1. I miss having icon corners in our children's rooms. Now the boys have icons above their beds and our daughter has them randomly placed in her room. As for the rest of the home, well of course there isn't an area you don't find one. I've tried keeping icons at the front door also at heights to fit all ages so venerating on our way in and out is possible- however, they REALLY needed to be secured on the wall better (if you know what I meant)so I gave that up for now. It's just as well that we can bless ourselves as we come and go.


  2. One neat idea for when children are little (down to babies/toddlers) is to put velcro on the back of a few small icons and put velcro on the wall. Babies always want to pick up the icon to kiss it but would never ever be able to hang it back up on a nail. This way they can take it off and put it back on. Care must be taken that they don't abuse the icons, of course, but they have to learn this anyway. When ours were really little we made sure to hang them low enough to the floor that they could venerate them themselves. Even now the boys' icons are fairly near the floor.


  3. It's neat to see an “official” icon corner – i.e., one belonging to a clergy family. It sounds strange to say it's “lovely,” but that's how it looks/feels/is.

    Ours has been evolving as we figured out who else was supposed to be there. With the recent addition of an icon for our family's patron saint, I think we're close to complete. Close.

    Which means we can turn our attention to other areas of the house — dining room, kitchen, entryway, etc.

    (another) Elizabeth


  4. Dear Matushka, I have been wanting my house to look more like a church for several years now. Well, actually, what I want is for my home to make others feel like I feel when I walk into an Orthodox church. Does that make sense?


  5. Elizabeth, I'm chuckling to think of us having an “official” icon corner! (: If you ever google “icon corner” and search for images, you're going to find a million different kinds. They're all good (probably…don't want to overreach here). I've been in a number of clergy houses and there is no one way for the icon corners to look. The point is what it does for your home and prayer life and one icon can accomplish that.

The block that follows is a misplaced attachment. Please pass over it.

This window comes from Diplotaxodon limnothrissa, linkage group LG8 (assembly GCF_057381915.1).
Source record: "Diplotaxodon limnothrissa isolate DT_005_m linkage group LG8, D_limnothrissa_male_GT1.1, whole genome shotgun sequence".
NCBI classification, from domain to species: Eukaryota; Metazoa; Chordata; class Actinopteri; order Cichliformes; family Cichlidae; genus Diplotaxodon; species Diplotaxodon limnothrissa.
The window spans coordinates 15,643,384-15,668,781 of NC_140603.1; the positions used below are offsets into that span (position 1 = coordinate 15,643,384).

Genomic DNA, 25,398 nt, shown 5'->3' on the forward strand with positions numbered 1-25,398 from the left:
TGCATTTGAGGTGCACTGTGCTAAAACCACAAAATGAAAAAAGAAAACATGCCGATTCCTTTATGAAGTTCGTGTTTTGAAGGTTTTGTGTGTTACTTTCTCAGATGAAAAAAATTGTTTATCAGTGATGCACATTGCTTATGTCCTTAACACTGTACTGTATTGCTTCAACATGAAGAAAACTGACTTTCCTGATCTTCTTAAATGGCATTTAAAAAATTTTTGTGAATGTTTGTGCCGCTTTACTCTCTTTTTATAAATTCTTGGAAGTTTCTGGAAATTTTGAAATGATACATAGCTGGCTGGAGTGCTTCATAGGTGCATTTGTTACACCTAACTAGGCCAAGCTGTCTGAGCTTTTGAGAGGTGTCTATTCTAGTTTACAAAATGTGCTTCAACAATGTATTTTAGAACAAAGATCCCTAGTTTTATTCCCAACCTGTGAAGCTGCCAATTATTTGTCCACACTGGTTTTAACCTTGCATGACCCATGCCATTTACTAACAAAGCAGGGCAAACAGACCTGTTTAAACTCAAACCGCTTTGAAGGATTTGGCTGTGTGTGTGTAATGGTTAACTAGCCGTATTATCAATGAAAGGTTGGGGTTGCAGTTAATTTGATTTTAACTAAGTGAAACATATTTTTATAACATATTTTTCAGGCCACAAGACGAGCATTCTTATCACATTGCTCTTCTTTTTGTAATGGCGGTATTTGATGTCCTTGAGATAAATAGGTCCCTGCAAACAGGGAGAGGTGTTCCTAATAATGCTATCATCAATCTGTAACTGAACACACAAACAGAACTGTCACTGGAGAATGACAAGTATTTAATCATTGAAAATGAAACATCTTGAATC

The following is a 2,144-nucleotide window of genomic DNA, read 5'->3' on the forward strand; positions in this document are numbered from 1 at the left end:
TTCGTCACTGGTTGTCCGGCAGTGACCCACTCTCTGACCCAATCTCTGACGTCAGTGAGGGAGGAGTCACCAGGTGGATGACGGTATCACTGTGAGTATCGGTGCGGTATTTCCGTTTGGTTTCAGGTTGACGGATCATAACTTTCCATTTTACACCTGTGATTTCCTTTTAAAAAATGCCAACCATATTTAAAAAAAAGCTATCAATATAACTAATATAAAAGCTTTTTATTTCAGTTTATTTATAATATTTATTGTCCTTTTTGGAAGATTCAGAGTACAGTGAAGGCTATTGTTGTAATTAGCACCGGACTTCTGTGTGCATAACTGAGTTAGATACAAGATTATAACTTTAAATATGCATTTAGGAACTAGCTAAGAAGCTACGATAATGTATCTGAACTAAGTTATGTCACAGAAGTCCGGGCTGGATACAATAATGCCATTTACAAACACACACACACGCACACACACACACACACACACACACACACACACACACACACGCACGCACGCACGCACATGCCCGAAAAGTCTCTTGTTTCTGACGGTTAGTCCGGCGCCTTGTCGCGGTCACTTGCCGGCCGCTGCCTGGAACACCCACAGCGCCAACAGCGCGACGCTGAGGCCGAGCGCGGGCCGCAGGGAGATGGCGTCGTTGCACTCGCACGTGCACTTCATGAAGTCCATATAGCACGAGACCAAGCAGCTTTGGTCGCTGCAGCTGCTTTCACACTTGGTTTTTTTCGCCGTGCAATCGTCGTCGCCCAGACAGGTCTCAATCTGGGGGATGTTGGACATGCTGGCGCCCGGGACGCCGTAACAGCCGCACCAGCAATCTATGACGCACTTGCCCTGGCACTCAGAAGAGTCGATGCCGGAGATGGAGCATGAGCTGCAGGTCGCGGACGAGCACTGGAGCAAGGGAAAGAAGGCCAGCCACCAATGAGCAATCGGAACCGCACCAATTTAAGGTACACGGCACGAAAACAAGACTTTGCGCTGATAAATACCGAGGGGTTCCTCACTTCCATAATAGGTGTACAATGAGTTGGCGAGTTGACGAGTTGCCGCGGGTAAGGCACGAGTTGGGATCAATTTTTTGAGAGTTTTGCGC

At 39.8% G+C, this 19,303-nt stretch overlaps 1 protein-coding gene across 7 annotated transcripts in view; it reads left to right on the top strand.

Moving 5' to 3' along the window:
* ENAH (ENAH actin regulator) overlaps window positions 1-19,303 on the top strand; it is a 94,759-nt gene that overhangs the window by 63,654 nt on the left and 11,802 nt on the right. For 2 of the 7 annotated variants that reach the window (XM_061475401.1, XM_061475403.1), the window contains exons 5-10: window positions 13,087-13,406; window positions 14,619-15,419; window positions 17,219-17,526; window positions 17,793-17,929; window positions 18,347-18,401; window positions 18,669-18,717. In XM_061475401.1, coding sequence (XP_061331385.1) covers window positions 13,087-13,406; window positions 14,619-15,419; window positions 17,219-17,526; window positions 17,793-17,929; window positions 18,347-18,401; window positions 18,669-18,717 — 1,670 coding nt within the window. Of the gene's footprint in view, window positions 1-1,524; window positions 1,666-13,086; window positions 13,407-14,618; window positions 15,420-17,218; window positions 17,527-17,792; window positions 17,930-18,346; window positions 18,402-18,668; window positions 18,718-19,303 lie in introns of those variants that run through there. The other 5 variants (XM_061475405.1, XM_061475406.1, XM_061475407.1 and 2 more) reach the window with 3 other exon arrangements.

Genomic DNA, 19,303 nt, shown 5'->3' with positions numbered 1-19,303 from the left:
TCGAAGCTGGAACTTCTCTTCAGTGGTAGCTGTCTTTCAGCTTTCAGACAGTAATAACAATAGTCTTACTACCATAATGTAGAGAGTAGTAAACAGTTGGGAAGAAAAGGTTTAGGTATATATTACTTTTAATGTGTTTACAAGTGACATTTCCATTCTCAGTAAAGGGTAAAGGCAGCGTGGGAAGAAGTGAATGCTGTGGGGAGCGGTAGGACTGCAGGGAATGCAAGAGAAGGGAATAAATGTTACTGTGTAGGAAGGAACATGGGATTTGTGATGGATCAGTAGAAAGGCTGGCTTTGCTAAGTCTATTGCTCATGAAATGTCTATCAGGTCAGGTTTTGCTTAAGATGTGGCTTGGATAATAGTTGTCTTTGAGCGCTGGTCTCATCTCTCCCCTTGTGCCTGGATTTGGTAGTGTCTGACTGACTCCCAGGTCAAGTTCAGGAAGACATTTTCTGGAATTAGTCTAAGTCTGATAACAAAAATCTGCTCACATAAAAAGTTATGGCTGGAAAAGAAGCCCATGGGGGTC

Carlyn, yes, I do know exactly what you mean. I've been in houses like that. It's not so much that it looks like a church, but that you have the same feeling of peace when you walk in. (Wish I had that too…)


  6. Velcro is a great idea.. I've used poster putty for icon cards. Our icon corners are usually set up in a particular way as a guide and I've heard tell of certain ways to do so and thing's not to do but I don't think I've actually read anything particular in the matter. Curious.


  7. Thanks so much for sharing this. Like most everyone else, I love seeing people's icons. It just struck me it would be a really neat idea to do a linky for the Sunday of Orthodoxy. People could share their icon corners, or a favorite icon. Hmm, I guess I'll look into that.


  8. Been meaning to post on this for days, and finally got around to it!

    Love, love seeing other households' icon corners, with all the holy friends especially dear to them. I love that you also have little icon corners in the bedrooms–we like to do that too, and I wondered in the past if that was unusual. Another thing we do here is icons of Christ near the main doors as “doorwatcher” icons. I'm not sure if that's some regional tradition or what, but I like it. A Ladder icon on the stairs is good, and I love St. Euphrosynos for the kitchen. And how lovely to see your St. Anna icons! 😀

    I agree with Sarah–it would be so much fun to do a linky for the Sunday of Orthodoxy.


  9. Pingback: Sunday of the Triumph of Orthodoxy  | Praying With My Feet